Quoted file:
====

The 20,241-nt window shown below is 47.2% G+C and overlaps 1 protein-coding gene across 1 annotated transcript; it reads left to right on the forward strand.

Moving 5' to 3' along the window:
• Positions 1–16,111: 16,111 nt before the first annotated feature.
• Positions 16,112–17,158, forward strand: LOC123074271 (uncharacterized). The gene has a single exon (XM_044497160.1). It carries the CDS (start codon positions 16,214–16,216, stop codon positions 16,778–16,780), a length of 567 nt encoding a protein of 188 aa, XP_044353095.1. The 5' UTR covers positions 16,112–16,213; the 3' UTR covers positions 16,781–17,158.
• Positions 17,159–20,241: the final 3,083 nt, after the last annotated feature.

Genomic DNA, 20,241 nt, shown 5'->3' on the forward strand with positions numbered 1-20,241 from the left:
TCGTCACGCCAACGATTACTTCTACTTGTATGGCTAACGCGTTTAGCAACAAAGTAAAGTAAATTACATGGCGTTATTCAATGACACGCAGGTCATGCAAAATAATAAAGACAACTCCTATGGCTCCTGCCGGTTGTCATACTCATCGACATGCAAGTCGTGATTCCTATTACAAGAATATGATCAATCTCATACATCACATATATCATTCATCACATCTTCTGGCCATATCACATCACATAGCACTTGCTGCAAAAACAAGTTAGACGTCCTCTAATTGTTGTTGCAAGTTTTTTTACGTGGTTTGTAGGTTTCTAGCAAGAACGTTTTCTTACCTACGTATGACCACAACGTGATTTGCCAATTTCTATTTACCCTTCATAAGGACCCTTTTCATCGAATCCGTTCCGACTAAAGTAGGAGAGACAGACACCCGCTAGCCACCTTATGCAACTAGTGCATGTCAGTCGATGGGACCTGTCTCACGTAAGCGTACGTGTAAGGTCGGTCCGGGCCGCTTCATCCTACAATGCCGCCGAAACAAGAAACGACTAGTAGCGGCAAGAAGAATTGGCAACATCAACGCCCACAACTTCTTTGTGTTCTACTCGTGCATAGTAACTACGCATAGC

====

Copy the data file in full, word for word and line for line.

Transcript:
The 20,241-nt window shown below is 47.2% G+C and overlaps 1 protein-coding gene across 1 annotated transcript; it reads left to right on the forward strand.

Moving 5' to 3' along the window:
• Positions 1–16,111: 16,111 nt before the first annotated feature.
• Positions 16,112–17,158, forward strand: LOC123074271 (uncharacterized). The gene has a single exon (XM_044497160.1). It carries the CDS (start codon positions 16,214–16,216, stop codon positions 16,778–16,780), a length of 567 nt encoding a protein of 188 aa, XP_044353095.1. The 5' UTR covers positions 16,112–16,213; the 3' UTR covers positions 16,781–17,158.
• Positions 17,159–20,241: the final 3,083 nt, after the last annotated feature.

Genomic DNA, 20,241 nt, shown 5'->3' on the forward strand with positions numbered 1-20,241 from the left:
TCGTCACGCCAACGATTACTTCTACTTGTATGGCTAACGCGTTTAGCAACAAAGTAAAGTAAATTACATGGCGTTATTCAATGACACGCAGGTCATGCAAAATAATAAAGACAACTCCTATGGCTCCTGCCGGTTGTCATACTCATCGACATGCAAGTCGTGATTCCTATTACAAGAATATGATCAATCTCATACATCACATATATCATTCATCACATCTTCTGGCCATATCACATCACATAGCACTTGCTGCAAAAACAAGTTAGACGTCCTCTAATTGTTGTTGCAAGTTTTTTTACGTGGTTTGTAGGTTTCTAGCAAGAACGTTTTCTTACCTACGTATGACCACAACGTGATTTGCCAATTTCTATTTACCCTTCATAAGGACCCTTTTCATCGAATCCGTTCCGACTAAAGTAGGAGAGACAGACACCCGCTAGCCACCTTATGCAACTAGTGCATGTCAGTCGATGGGACCTGTCTCACGTAAGCGTACGTGTAAGGTCGGTCCGGGCCGCTTCATCCTACAATGCCGCCGAAACAAGAAACGACTAGTAGCGGCAAGAAGAATTGGCAACATCAACGCCCACAACTTCTTTGTGTTCTACTCGTGCATAGTAACTACGCATAGC